Skip To Content
JEWISH. INDEPENDENT. NONPROFIT.

Support the Forward

Funded by readers like you DonateSubscribe
Culture

Yes, Kraft will really pay you $20 to eat halva instead of cheesecake* (*some restrictions apply)

Kraft Heinz, the producer of Philadelphia cream cheese announced they will pay select customers $20 each to not bake cheesecake for Christmas.

The promotion comes as New York area bagel shops and other cream cheese users are running out of Philadelphia.

A Forward investigation revealed that the cream cheese shortage is connected to limited water supply in Lowville, New York, the upstate village where Kraft has one of their largest cream cheese factories. Recent regulations of the creamery’s water usage combined with spiking demands of cream cheese for holiday cheesecakes created a sudden schmear deficit.

On Dec. 17 and 18, up to 18,000 cream cheese-deprived customers will be able to sign up to be reimbursed for other desserts and ingredients. The promotion called “Spread the Feeling” is intended as a sort-of apology to those who can’t find cream cheese to bake cheesecakes, a Jewish dessert that has become a Christmas dinner staple.

While the Chicago headquartered company has found a way to turn a crisis into a marketing opportunity, they have refused to answer questions about the causes of the cream cheese shortage or their responsibility in Lowville’s water issues. Over the summer, as cream cheese production peaked, the village worried there wouldn’t be water left for the local hospital.

The campaign to turn the Christmas cheesecake tide runs counter to the message of one of Kraft’s largest cream cheese customers, Junior’s. The Brooklyn restaurant turned national brand experienced a 55% increase since 2019, as Americans looked for comfort food during the pandemic.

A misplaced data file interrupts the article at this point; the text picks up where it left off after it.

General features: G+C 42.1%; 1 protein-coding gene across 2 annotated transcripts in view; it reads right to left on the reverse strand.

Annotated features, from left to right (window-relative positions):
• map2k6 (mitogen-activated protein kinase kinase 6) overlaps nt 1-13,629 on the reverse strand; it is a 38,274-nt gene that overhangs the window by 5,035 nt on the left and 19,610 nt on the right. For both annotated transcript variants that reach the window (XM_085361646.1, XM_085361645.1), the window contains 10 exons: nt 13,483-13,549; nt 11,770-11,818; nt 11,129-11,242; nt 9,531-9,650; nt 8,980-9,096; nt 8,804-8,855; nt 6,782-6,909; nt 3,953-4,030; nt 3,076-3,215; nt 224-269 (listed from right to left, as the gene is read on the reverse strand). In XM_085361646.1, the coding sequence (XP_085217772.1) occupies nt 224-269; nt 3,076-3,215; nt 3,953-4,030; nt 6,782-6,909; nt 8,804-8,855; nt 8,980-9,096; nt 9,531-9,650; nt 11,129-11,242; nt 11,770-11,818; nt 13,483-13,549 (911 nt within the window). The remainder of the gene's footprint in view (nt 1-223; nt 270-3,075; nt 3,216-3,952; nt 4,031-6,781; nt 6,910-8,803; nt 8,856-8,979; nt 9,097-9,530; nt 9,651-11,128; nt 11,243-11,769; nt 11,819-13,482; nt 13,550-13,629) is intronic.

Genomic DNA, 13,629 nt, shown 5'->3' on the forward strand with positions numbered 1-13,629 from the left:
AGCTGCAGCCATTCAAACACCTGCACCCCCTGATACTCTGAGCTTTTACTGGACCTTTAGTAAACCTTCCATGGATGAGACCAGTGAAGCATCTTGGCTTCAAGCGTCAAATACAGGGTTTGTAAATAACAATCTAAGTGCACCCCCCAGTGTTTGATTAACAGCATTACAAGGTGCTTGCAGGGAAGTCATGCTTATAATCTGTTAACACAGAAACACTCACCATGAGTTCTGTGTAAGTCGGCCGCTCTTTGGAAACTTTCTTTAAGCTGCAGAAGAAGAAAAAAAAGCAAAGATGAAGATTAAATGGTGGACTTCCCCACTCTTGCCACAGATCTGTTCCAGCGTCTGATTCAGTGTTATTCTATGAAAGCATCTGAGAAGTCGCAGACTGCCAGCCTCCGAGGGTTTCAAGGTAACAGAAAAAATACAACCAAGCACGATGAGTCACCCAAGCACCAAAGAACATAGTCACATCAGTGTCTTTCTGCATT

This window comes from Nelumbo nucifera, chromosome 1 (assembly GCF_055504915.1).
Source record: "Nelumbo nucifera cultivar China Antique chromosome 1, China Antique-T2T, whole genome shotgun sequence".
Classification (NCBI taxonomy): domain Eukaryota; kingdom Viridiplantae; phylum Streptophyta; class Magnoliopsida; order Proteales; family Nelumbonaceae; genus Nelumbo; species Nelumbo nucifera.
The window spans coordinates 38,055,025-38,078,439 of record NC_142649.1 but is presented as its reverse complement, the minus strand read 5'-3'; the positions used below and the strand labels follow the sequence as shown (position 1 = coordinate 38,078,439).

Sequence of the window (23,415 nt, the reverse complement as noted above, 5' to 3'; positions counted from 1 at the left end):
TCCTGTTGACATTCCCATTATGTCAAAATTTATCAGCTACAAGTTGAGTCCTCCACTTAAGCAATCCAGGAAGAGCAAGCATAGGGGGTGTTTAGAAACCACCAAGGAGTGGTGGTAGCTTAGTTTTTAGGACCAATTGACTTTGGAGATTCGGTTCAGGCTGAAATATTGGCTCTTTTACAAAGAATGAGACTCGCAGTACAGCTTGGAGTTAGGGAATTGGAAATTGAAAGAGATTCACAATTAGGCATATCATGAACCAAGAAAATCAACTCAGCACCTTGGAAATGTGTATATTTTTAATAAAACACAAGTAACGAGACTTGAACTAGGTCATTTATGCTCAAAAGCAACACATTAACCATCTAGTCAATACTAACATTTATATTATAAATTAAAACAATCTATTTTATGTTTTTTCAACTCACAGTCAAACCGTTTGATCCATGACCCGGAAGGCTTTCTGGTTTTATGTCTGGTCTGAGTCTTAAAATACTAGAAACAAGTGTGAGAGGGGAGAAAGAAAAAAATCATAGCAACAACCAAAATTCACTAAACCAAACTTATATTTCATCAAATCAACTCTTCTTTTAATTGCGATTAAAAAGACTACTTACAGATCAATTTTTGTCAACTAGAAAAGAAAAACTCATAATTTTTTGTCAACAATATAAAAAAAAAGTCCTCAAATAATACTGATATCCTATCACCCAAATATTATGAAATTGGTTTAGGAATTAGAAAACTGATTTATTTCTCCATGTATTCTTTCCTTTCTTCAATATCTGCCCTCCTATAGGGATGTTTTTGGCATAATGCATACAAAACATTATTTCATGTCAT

Junior’s now uses over 4 million pounds of cream cheese annually with business reaching its apex during the holiday season. Last week, the cheesecake giant temporarily shut down production when their orders of Philadelphia from the Lowville plant failed to arrive.

Third-generation owner Alan Rosen implored customers to get their cheesecake orders in early. “Bagels on a Sunday with a schmear is one thing,” Rosen said in an interview with Bloomberg, “but Christmas without cheesecake is another.”

Andrew Silverstein writes about New York City and is co-founder of Streetwise New York Tours.

Engage

Republish This Story

Please read before republishing

We’re happy to make this story available to republish for free, unless it originated with JTA, Haaretz or another publication (as indicated on the article) and as long as you follow our guidelines. You must credit the Forward, retain our pixel and preserve our canonical link in Google search.  See our full guidelines for more information, and this guide for detail about canonical URLs.

To republish, copy the HTML by clicking on the yellow button to the right; it includes our tracking pixel, all paragraph styles and hyperlinks, the author byline and credit to the Forward. It does not include images; to avoid copyright violations, you must add them manually, following our guidelines. Please email us at [email protected], subject line “republish,” with any questions or to let us know what stories you’re picking up.

We don't support Internet Explorer

Please use Chrome, Safari, Firefox, or Edge to view this site.